Saturday, June 16, 2012

Iranian Regime Supporter/Princeton Scholar

That seems inexplicable.  That a high-level, trusted member of the political-scientific hierarchy of the Islamic Republic of Iran would attain the status of a visiting scholar at a prestigious American university.
Yet, there it is - a man who was formerly a negotiator for Iran with respect to the country's high-grade uranium enrichment and nuclear program, under a former president is now a visiting scholar at Princeton University.

And he has the inside information about his country.  Of which he is obviously a knowledgeable and patriotic member.  He has not denounced the current regime, let alone its aspirations.  He believes that his country is entitled to continue on its determined course to achieve nuclear power in every sense of what is achievable and possible.

And yet he has been given a prestigious post at a university that is one of the most highly respected academic institutions in the country.  One whose reputation as a venue of outstanding scholarship is known world-wide.  During an interview, Hossein Mousavian, from his perch in the United States, the very country that is now using all diplomatic means feasible to turn Iran from its stated course, has stated his opinion.

"I do not expect too much", he states baldly, in reference to the scheduled meetings between the international community and his home country.  The United States, France, Germany, Britain, China and Russia; in effect the permanent members of the Security Council plus one (Germany) are attempting to use deepening economic sanctions as pressure exerted on Iran to convince it to backtrack from its uranium enrichment and nuclear program.

Mousavian is convinced, he claims, that Iran is prepared to proceed with a "big deal".  The price, however, is not right.  Tehran is prepared, according to their former negotiator, to make accommodations to satisfy the West, but not without their own price for that accommodation being met.  Their own price would, of course, include not a cessation of nuclear installations and their use, but an agreement not to produce nuclear weapons.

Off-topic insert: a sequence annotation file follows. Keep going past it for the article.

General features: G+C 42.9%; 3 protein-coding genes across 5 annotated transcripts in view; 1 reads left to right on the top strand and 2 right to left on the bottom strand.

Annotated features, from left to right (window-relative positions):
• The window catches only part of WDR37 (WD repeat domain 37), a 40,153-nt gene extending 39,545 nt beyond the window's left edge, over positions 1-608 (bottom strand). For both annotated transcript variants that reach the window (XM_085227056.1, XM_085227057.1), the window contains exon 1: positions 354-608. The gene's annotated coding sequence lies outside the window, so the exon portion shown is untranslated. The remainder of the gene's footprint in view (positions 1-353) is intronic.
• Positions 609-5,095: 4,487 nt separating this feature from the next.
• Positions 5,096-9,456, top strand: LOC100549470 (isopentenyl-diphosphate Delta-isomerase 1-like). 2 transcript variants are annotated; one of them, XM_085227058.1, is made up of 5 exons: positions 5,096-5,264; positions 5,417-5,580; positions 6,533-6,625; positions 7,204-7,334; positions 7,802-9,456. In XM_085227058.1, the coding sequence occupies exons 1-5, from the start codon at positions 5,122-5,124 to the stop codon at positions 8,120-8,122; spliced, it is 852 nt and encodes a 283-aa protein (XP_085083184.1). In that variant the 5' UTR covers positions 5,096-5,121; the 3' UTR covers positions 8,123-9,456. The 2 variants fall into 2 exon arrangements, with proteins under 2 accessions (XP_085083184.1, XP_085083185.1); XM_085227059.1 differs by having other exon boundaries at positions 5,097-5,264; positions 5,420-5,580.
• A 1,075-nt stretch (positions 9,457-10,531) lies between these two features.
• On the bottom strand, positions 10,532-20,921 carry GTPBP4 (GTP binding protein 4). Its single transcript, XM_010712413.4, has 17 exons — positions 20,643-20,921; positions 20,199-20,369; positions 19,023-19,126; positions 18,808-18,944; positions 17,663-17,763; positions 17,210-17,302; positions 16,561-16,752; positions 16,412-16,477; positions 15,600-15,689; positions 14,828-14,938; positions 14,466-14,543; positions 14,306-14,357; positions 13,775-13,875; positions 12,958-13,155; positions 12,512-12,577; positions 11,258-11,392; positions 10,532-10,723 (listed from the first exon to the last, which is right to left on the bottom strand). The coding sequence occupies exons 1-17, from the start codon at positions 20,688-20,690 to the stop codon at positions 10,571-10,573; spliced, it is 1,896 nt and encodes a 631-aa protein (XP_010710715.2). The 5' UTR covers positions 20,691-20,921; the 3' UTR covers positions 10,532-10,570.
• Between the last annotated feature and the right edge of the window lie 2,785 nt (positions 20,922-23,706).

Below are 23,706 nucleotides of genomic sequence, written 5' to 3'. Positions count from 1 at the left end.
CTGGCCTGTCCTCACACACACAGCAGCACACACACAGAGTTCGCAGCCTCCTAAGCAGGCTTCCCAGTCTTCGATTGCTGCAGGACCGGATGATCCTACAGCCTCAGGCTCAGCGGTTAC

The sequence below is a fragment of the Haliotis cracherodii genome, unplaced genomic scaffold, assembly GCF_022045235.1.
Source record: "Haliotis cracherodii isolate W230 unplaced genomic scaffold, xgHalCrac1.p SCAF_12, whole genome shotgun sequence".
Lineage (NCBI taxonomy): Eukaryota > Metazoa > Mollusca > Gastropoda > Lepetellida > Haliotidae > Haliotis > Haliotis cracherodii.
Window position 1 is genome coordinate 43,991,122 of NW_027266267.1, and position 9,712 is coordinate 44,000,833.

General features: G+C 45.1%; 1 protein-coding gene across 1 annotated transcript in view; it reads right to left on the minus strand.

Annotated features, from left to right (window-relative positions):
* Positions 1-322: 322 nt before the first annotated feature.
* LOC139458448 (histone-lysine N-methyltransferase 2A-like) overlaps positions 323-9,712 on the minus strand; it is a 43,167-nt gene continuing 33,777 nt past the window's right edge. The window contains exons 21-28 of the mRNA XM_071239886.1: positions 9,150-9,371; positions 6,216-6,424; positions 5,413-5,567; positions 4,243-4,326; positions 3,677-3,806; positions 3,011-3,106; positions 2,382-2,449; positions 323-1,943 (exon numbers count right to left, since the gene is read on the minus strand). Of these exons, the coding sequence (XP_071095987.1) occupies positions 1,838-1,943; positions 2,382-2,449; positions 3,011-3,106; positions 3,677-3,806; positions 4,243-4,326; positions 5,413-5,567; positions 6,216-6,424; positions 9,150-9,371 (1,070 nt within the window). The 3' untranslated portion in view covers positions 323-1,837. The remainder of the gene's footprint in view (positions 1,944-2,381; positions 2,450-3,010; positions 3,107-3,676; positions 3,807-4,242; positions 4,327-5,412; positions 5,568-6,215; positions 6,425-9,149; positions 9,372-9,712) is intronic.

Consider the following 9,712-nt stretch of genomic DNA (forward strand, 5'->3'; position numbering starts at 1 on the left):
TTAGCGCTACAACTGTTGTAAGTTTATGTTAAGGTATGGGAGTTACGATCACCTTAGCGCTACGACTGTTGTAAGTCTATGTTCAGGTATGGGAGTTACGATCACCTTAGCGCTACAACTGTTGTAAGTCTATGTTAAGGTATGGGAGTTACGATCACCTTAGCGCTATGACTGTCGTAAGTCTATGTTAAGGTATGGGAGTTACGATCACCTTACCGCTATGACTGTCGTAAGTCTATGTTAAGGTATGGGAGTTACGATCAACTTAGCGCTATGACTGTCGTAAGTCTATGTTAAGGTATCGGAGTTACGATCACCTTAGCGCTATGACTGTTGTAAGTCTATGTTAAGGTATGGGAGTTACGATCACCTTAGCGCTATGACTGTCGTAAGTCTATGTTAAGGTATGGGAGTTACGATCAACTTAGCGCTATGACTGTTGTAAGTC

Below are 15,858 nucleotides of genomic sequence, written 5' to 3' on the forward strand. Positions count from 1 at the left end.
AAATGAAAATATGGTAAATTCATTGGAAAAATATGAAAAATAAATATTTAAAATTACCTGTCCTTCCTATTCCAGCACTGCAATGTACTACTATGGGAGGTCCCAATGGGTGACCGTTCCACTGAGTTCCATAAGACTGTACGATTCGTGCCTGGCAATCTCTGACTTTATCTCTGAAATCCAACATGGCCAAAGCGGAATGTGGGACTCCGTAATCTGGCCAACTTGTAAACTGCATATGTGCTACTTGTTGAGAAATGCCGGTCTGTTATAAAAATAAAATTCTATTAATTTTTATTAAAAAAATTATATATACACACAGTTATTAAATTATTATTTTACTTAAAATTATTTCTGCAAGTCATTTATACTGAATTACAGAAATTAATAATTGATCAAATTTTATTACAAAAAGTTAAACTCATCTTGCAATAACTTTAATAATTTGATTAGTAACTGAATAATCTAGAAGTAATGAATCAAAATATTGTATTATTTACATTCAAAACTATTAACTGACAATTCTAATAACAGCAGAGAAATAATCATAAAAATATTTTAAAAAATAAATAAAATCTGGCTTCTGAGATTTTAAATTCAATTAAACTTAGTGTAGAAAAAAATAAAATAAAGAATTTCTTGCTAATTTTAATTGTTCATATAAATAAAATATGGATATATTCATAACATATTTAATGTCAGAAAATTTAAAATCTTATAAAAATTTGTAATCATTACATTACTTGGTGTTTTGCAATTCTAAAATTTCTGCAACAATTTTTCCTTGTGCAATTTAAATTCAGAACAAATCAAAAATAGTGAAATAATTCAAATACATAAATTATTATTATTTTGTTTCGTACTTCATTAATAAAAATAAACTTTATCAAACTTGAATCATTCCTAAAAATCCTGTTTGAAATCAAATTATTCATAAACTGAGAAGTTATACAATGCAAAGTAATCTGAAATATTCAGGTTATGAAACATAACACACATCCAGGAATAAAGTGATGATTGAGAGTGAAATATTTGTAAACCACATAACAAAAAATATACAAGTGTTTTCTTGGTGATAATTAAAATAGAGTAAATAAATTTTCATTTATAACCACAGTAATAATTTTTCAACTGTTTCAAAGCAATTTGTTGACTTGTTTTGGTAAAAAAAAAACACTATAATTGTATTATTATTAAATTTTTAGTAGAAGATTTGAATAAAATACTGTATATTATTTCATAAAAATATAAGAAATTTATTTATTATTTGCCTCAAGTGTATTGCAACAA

Given the country's continued and continual secrecy, its covert activities meant to deliberately bypass inspections by the IAEA, and its game plan that it constantly indulges in of promising and then hedging, playing for time and in the interval gaining in their advances of their nuclear program to a point that has startled even those who do not think it can achieve its goal, why believe anything said by a stalwart supporter of the regime?

Yet what he says is given credence.  However crudely he puts it.  "President (Barack) Obama has very limited room to manoeuvre in an election year"; true enough.  But the new proposal meant to restrict Iran's ongoing uranium enrichment in the secretive Fordow plant which Iran refuses to close as requested, has made no inroads in Tehran.  There is no balance, they claim, there are no incentives for Iran to accede to the bargaining table.

"I believe this is diamonds for peanuts", Mousavian remarked on the proposal to supply Iran with radio isotopes and to ease commercial sanctions.  "Therefore this is not something great to offer Iran".  Of course the offer "was deliberately ungenerous" in the process of persuading the Republic that its status will be unchanged under the sanctions program unless and until it relents.

If the stated opinion of Hossein Mousavian, the exchange scholar at Princeton University is anything to go by, Iran will keep stalling, promising then backtracking, gulling those who continue to believe they can bargain 'in good faith' with a country whose guiding principle appears to present a facade of good faith until sufficient time has elapsed to enable it to reach its goal.

The final fait accompli will be the defining feature of the future of the Middle East - and the world at large.

Labels: , , , ,

Follow @rheytah Tweet